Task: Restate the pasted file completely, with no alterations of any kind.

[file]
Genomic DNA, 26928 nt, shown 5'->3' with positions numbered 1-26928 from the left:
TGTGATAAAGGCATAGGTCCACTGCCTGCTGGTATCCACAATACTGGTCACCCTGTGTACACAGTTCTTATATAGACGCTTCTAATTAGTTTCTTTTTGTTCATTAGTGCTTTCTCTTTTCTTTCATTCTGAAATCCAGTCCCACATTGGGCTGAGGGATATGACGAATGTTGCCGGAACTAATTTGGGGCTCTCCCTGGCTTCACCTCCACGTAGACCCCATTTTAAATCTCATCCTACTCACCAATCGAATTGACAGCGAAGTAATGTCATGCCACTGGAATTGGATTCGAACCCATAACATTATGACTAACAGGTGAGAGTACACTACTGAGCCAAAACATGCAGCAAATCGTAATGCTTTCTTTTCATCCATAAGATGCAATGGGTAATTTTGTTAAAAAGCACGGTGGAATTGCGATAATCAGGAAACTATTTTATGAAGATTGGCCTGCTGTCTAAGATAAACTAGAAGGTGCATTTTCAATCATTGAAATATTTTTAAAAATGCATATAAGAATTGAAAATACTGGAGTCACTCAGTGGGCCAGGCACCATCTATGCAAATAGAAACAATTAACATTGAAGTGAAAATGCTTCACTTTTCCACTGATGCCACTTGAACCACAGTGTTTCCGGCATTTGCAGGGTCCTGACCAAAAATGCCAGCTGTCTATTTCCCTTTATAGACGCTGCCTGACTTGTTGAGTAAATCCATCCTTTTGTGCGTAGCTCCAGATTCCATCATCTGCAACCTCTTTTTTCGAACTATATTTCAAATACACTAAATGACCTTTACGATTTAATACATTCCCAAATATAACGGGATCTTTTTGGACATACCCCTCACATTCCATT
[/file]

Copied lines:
Genomic DNA, 26928 nt, shown 5'->3' with positions numbered 1-26928 from the left:
TGTGATAAAGGCATAGGTCCACTGCCTGCTGGTATCCACAATACTGGTCACCCTGTGTACACAGTTCTTATATAGACGCTTCTAATTAGTTTCTTTTTGTTCATTAGTGCTTTCTCTTTTCTTTCATTCTGAAATCCAGTCCCACATTGGGCTGAGGGATATGACGAATGTTGCCGGAACTAATTTGGGGCTCTCCCTGGCTTCACCTCCACGTAGACCCCATTTTAAATCTCATCCTACTCACCAATCGAATTGACAGCGAAGTAATGTCATGCCACTGGAATTGGATTCGAACCCATAACATTATGACTAACAGGTGAGAGTACACTACTGAGCCAAAACATGCAGCAAATCGTAATGCTTTCTTTTCATCCATAAGATGCAATGGGTAATTTTGTTAAAAAGCACGGTGGAATTGCGATAATCAGGAAACTATTTTATGAAGATTGGCCTGCTGTCTAAGATAAACTAGAAGGTGCATTTTCAATCATTGAAATATTTTTAAAAATGCATATAAGAATTGAAAATACTGGAGTCACTCAGTGGGCCAGGCACCATCTATGCAAATAGAAACAATTAACATTGAAGTGAAAATGCTTCACTTTTCCACTGATGCCACTTGAACCACAGTGTTTCCGGCATTTGCAGGGTCCTGACCAAAAATGCCAGCTGTCTATTTCCCTTTATAGACGCTGCCTGACTTGTTGAGTAAATCCATCCTTTTGTGCGTAGCTCCAGATTCCATCATCTGCAACCTCTTTTTTCGAACTATATTTCAAATACACTAAATGACCTTTACGATTTAATACATTCCCAAATATAACGGGATCTTTTTGGACATACCCCTCACATTCCATT